Sunday, March 25, 2012

Solar Rebate Shutdown Defended as Good Budget Practice

THE nation's solar industry says 7200 jobs are at risk after the surprise axing of the Gillard government's solar hot water rebate program.

The Gillard government was unapologetic today, saying the halting of the program with 30 minutes' notice was good budget practice.

Parliamentary Secretary for Climate Change, Mark Dreyfus, said industry had always known the rebate would wind up in 2012, but conceded that manufacturers had only been told yesterday the program was about to end.

“It would not have been appropriate to tell individual businesses because to do so would give a competitive advantage to an individual business,” he said.

Clean Energy Council Acting Chief Executive Kane Thornton said the unexpected decision had put green jobs at risk.

“This decision will immediately affect sales and will put more than 1200 manufacturing jobs and 6000 installation, sales and back office jobs in jeopardy,” he said.

“This industry has been struggling with the effects of a high Australian dollar just like the car industry, just like the steel industry and just like other home grown manufacturing industries.”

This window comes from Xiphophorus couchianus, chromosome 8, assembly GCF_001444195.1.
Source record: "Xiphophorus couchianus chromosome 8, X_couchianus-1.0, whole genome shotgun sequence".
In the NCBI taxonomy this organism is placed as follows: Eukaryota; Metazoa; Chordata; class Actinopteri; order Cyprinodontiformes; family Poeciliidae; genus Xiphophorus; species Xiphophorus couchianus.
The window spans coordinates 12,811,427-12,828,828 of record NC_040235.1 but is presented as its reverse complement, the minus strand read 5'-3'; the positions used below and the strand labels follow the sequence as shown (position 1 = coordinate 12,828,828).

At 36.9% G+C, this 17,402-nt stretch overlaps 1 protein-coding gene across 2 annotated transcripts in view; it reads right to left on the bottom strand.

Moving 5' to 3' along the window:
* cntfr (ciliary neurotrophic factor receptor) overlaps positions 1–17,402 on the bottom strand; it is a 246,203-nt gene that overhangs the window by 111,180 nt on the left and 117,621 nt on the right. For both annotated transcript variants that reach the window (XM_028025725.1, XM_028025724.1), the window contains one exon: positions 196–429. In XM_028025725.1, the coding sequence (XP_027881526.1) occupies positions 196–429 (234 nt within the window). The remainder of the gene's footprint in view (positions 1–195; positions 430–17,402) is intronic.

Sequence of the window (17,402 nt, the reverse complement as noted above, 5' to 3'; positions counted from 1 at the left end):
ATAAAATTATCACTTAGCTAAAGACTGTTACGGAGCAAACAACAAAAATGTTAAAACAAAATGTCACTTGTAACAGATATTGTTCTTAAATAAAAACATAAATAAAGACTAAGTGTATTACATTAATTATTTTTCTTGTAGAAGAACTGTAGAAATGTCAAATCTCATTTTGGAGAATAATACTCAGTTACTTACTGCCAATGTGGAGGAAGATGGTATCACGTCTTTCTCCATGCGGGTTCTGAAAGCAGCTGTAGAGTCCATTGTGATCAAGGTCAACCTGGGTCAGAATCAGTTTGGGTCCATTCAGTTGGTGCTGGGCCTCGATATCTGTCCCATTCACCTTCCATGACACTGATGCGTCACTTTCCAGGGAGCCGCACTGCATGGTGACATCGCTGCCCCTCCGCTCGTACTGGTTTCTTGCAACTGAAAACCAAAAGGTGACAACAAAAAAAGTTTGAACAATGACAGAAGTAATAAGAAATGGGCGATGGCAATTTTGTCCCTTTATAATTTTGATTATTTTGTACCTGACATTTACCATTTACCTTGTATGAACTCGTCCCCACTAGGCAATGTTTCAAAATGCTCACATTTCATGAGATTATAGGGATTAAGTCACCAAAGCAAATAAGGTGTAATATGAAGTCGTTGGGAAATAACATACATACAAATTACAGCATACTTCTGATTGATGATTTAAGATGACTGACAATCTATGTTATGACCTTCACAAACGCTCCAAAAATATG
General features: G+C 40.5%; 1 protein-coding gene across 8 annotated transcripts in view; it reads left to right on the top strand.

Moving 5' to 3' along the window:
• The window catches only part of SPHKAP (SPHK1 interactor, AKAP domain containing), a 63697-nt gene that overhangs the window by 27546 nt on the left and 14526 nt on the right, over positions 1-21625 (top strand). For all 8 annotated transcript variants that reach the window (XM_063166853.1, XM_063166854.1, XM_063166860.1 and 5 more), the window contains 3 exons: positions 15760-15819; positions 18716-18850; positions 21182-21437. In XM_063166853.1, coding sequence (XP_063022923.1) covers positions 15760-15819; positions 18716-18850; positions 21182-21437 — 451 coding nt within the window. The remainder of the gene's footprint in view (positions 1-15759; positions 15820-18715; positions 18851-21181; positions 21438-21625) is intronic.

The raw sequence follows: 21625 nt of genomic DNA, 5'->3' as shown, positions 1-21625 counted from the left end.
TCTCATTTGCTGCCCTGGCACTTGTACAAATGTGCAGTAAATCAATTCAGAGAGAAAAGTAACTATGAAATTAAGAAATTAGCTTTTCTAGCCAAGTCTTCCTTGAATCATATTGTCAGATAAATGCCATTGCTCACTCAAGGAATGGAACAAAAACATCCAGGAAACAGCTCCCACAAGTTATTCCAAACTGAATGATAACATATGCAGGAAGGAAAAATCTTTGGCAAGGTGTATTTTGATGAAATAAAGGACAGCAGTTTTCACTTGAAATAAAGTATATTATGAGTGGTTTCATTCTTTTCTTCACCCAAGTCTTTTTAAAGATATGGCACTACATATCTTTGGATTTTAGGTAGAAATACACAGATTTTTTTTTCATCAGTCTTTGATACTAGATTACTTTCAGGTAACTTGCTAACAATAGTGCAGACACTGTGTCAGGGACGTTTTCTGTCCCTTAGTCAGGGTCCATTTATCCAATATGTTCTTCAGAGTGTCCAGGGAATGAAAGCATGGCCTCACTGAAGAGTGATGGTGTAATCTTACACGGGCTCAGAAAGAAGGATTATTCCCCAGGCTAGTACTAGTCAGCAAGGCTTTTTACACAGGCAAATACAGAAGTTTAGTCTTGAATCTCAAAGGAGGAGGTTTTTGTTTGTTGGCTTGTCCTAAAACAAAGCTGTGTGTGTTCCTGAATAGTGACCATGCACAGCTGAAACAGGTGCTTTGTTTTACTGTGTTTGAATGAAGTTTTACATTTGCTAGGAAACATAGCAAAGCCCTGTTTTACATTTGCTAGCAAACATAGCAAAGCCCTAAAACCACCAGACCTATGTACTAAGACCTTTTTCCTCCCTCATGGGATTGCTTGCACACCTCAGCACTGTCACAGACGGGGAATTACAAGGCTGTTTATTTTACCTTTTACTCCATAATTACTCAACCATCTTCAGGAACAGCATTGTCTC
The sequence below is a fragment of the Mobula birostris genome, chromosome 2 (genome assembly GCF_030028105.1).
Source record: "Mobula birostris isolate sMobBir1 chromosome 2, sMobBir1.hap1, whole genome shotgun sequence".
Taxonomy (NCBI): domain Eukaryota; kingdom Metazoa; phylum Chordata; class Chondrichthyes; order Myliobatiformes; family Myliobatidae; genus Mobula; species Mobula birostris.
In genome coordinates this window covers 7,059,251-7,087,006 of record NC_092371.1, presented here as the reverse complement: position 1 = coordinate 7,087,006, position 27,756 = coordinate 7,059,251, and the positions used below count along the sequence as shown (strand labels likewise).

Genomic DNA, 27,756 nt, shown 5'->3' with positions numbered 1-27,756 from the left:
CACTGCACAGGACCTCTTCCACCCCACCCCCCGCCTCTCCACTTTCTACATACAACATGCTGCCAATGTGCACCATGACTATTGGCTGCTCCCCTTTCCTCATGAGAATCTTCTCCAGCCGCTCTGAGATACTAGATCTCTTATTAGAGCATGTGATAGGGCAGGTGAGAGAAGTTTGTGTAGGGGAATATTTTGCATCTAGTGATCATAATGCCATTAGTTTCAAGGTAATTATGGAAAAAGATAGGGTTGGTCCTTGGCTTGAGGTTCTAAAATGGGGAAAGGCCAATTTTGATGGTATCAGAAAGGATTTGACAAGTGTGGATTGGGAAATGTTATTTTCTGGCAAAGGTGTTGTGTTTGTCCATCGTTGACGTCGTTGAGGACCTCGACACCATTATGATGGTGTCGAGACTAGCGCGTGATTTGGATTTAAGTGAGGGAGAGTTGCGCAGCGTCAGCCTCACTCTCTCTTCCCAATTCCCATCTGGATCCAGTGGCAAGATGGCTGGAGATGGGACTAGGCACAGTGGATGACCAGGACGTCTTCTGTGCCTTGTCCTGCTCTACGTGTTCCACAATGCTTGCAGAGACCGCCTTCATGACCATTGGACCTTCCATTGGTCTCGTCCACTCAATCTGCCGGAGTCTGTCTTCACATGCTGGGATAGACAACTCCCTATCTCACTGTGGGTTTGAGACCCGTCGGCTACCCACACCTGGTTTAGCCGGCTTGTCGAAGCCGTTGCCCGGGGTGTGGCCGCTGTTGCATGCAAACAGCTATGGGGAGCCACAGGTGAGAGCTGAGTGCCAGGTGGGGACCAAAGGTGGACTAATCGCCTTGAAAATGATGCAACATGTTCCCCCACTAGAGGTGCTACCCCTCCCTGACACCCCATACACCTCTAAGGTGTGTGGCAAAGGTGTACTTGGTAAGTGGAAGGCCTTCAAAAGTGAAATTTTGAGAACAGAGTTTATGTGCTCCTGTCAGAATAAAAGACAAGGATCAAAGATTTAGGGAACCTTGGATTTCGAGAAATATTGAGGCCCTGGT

But Mr Dreyfus said the $320 million program would have suffered cost overruns if it had been allowed to continue.

“This is good budget practice, to shut a project of this nature in this way, because what it does is avoid a sudden spike in demand, it avoids budget overruns, it's responsible economic management to do this,” he said.

Opposition climate spokesman Greg Hunt said the decision had pulled the rug out from under blue collar workers and small business owners and families without notice.

He said there was $24.5 million allocated in the 2012-13 budget for the program to continue, which Tony Abbott later seized on in question time.

The Opposition Leader said Julia Gillard had been “caught out” by the revelation.

But the Prime Minister said the program would not be needed once the carbon price kicked in from July 1.

“First and foremost obviously under carbon pricing, obviously there is an incentive for change,' she said.

“Under the renewable energy scheme households installing the typical hot water system will still receive between $800 and $1000 in renewable energy certificates.”


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